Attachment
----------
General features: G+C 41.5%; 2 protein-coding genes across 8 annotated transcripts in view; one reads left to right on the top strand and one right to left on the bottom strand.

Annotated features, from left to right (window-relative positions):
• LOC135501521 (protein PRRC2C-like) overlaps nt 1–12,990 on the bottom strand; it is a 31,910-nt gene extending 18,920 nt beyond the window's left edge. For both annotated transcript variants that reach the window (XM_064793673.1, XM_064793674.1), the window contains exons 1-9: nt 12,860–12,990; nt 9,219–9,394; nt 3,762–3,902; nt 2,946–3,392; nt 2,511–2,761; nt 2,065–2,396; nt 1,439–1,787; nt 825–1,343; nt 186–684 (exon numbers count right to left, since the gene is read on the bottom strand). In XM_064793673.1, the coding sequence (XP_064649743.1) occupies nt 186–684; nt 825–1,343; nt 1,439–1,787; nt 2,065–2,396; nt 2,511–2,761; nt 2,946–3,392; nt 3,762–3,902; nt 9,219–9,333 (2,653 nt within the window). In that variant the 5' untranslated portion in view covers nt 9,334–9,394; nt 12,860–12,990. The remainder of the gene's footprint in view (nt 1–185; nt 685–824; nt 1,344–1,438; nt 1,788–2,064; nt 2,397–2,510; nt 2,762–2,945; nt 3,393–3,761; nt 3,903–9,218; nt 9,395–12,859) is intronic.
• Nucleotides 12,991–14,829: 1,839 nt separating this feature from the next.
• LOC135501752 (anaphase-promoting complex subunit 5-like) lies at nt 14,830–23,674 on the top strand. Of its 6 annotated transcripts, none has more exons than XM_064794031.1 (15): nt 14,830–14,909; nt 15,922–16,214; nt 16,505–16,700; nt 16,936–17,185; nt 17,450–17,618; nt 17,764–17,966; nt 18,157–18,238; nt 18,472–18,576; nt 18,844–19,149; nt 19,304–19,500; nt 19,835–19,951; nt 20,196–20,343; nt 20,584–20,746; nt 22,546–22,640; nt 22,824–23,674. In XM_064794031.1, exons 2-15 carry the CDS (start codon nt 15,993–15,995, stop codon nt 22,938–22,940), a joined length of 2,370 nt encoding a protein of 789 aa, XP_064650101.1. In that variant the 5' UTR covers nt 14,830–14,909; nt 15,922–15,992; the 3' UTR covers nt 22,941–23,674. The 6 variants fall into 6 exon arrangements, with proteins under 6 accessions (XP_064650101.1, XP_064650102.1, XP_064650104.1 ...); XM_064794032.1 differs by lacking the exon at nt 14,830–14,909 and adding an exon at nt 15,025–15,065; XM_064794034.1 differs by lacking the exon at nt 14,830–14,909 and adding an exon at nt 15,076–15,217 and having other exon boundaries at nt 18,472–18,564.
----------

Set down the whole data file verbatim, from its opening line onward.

General features: G+C 41.5%; 2 protein-coding genes across 8 annotated transcripts in view; one reads left to right on the top strand and one right to left on the bottom strand.

Annotated features, from left to right (window-relative positions):
• LOC135501521 (protein PRRC2C-like) overlaps nt 1–12,990 on the bottom strand; it is a 31,910-nt gene extending 18,920 nt beyond the window's left edge. For both annotated transcript variants that reach the window (XM_064793673.1, XM_064793674.1), the window contains exons 1-9: nt 12,860–12,990; nt 9,219–9,394; nt 3,762–3,902; nt 2,946–3,392; nt 2,511–2,761; nt 2,065–2,396; nt 1,439–1,787; nt 825–1,343; nt 186–684 (exon numbers count right to left, since the gene is read on the bottom strand). In XM_064793673.1, the coding sequence (XP_064649743.1) occupies nt 186–684; nt 825–1,343; nt 1,439–1,787; nt 2,065–2,396; nt 2,511–2,761; nt 2,946–3,392; nt 3,762–3,902; nt 9,219–9,333 (2,653 nt within the window). In that variant the 5' untranslated portion in view covers nt 9,334–9,394; nt 12,860–12,990. The remainder of the gene's footprint in view (nt 1–185; nt 685–824; nt 1,344–1,438; nt 1,788–2,064; nt 2,397–2,510; nt 2,762–2,945; nt 3,393–3,761; nt 3,903–9,218; nt 9,395–12,859) is intronic.
• Nucleotides 12,991–14,829: 1,839 nt separating this feature from the next.
• LOC135501752 (anaphase-promoting complex subunit 5-like) lies at nt 14,830–23,674 on the top strand. Of its 6 annotated transcripts, none has more exons than XM_064794031.1 (15): nt 14,830–14,909; nt 15,922–16,214; nt 16,505–16,700; nt 16,936–17,185; nt 17,450–17,618; nt 17,764–17,966; nt 18,157–18,238; nt 18,472–18,576; nt 18,844–19,149; nt 19,304–19,500; nt 19,835–19,951; nt 20,196–20,343; nt 20,584–20,746; nt 22,546–22,640; nt 22,824–23,674. In XM_064794031.1, exons 2-15 carry the CDS (start codon nt 15,993–15,995, stop codon nt 22,938–22,940), a joined length of 2,370 nt encoding a protein of 789 aa, XP_064650101.1. In that variant the 5' UTR covers nt 14,830–14,909; nt 15,922–15,992; the 3' UTR covers nt 22,941–23,674. The 6 variants fall into 6 exon arrangements, with proteins under 6 accessions (XP_064650101.1, XP_064650102.1, XP_064650104.1 ...); XM_064794032.1 differs by lacking the exon at nt 14,830–14,909 and adding an exon at nt 15,025–15,065; XM_064794034.1 differs by lacking the exon at nt 14,830–14,909 and adding an exon at nt 15,076–15,217 and having other exon boundaries at nt 18,472–18,564.